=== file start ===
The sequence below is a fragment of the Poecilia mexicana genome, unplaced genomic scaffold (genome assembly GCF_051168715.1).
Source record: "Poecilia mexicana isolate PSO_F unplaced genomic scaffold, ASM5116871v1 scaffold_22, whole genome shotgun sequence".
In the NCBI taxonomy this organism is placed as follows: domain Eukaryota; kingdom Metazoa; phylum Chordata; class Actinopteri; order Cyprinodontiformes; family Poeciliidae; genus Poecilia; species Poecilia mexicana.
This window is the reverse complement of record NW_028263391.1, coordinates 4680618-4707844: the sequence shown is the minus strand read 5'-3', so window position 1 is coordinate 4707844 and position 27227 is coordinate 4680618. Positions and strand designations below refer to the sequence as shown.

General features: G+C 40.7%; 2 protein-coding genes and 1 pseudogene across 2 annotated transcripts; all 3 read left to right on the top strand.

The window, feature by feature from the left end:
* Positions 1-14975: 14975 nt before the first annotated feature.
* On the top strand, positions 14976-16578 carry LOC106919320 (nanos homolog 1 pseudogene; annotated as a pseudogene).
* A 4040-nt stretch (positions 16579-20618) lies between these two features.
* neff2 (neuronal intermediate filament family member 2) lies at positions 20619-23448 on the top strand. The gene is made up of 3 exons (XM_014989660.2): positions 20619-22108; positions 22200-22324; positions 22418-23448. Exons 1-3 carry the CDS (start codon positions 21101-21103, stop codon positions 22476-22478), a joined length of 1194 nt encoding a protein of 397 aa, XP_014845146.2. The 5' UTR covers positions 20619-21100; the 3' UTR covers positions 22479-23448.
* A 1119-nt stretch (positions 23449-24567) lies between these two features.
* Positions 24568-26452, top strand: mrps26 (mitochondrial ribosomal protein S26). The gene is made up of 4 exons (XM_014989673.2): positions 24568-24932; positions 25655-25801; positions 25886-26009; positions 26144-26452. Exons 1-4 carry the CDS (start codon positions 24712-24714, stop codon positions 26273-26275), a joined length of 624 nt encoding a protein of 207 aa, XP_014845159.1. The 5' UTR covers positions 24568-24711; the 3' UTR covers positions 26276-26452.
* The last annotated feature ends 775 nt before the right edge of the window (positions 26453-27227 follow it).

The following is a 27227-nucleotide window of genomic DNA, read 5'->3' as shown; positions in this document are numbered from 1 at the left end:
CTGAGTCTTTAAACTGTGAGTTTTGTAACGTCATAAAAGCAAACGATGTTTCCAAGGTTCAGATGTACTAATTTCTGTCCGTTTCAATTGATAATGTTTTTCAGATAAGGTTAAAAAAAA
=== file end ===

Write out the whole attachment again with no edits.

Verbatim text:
The sequence below is a fragment of the Poecilia mexicana genome, unplaced genomic scaffold (genome assembly GCF_051168715.1).
Source record: "Poecilia mexicana isolate PSO_F unplaced genomic scaffold, ASM5116871v1 scaffold_22, whole genome shotgun sequence".
In the NCBI taxonomy this organism is placed as follows: domain Eukaryota; kingdom Metazoa; phylum Chordata; class Actinopteri; order Cyprinodontiformes; family Poeciliidae; genus Poecilia; species Poecilia mexicana.
This window is the reverse complement of record NW_028263391.1, coordinates 4680618-4707844: the sequence shown is the minus strand read 5'-3', so window position 1 is coordinate 4707844 and position 27227 is coordinate 4680618. Positions and strand designations below refer to the sequence as shown.

General features: G+C 40.7%; 2 protein-coding genes and 1 pseudogene across 2 annotated transcripts; all 3 read left to right on the top strand.

The window, feature by feature from the left end:
* Positions 1-14975: 14975 nt before the first annotated feature.
* On the top strand, positions 14976-16578 carry LOC106919320 (nanos homolog 1 pseudogene; annotated as a pseudogene).
* A 4040-nt stretch (positions 16579-20618) lies between these two features.
* neff2 (neuronal intermediate filament family member 2) lies at positions 20619-23448 on the top strand. The gene is made up of 3 exons (XM_014989660.2): positions 20619-22108; positions 22200-22324; positions 22418-23448. Exons 1-3 carry the CDS (start codon positions 21101-21103, stop codon positions 22476-22478), a joined length of 1194 nt encoding a protein of 397 aa, XP_014845146.2. The 5' UTR covers positions 20619-21100; the 3' UTR covers positions 22479-23448.
* A 1119-nt stretch (positions 23449-24567) lies between these two features.
* Positions 24568-26452, top strand: mrps26 (mitochondrial ribosomal protein S26). The gene is made up of 4 exons (XM_014989673.2): positions 24568-24932; positions 25655-25801; positions 25886-26009; positions 26144-26452. Exons 1-4 carry the CDS (start codon positions 24712-24714, stop codon positions 26273-26275), a joined length of 624 nt encoding a protein of 207 aa, XP_014845159.1. The 5' UTR covers positions 24568-24711; the 3' UTR covers positions 26276-26452.
* The last annotated feature ends 775 nt before the right edge of the window (positions 26453-27227 follow it).

The following is a 27227-nucleotide window of genomic DNA, read 5'->3' as shown; positions in this document are numbered from 1 at the left end:
CTGAGTCTTTAAACTGTGAGTTTTGTAACGTCATAAAAGCAAACGATGTTTCCAAGGTTCAGATGTACTAATTTCTGTCCGTTTCAATTGATAATGTTTTTCAGATAAGGTTAAAAAAAA